Meanwhile, a variety of categories of film music could compete for the latter award. In 1964, A Hard Day’s Night competed with Broadway adaptation My Fair Lady for the honors (the latter won), while later nominees like Pasolini’s The Gospel According to Saint Matthew (which adapted a range of pieces, from Bach to folk/blues singer Odetta) and They Shoot Horses, Don’t They? (which used performed jazz/ragtime music to stage an oppressive Depression-era competition) exhibited the incredible range of such an openly-defined category.
In the 1970s, the Academy altered the categories once again, separating Original Score from Original Song Score and Adaptation. While equating the use of “songs” in a film (as opposed to an overarching score) with the limitless notion of “adapted” music, traditional musicals as well as more inventive films like Phantom of Paradise, The Buddy Holly Story, and The Muppet Movie were nominated. Perhaps realizing that these categories were always subject to inevitable changes in taste and the oscillating popularity of the film musical, the Academy finally got rid of the binary award system in 1985, and we’ve been left with the singular category of Best Original Score since.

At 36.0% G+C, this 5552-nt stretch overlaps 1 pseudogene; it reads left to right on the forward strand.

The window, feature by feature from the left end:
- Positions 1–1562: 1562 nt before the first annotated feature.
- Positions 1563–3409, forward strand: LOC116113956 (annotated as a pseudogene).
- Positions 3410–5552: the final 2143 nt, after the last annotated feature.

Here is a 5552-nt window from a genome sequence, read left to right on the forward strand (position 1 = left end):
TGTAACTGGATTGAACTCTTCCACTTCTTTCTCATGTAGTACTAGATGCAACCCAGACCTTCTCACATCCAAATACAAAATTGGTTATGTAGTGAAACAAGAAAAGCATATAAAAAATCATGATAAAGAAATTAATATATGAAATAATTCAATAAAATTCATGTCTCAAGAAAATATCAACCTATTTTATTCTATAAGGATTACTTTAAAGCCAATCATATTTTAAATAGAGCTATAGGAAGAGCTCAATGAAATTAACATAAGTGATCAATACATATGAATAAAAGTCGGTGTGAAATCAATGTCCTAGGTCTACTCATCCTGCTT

Creating More Than Two Awards
While there have been many scores and a few original songs worth recognizing in the past few years (Go, Adele!), having only the Best Original Score and Best Original Song categories obscures a great many of the powerful uses of music in film. And as this year has proven, it also creates an incentive for studios to make songs simply to fill the nomination slot. The overall score for Les Miserables, for instance, is by no means “original,” but in order for this year’s most widely seen musical to be recognized by its music, a rather arbitrary song titled “Suddenly” was shoehorned into the already-packed production.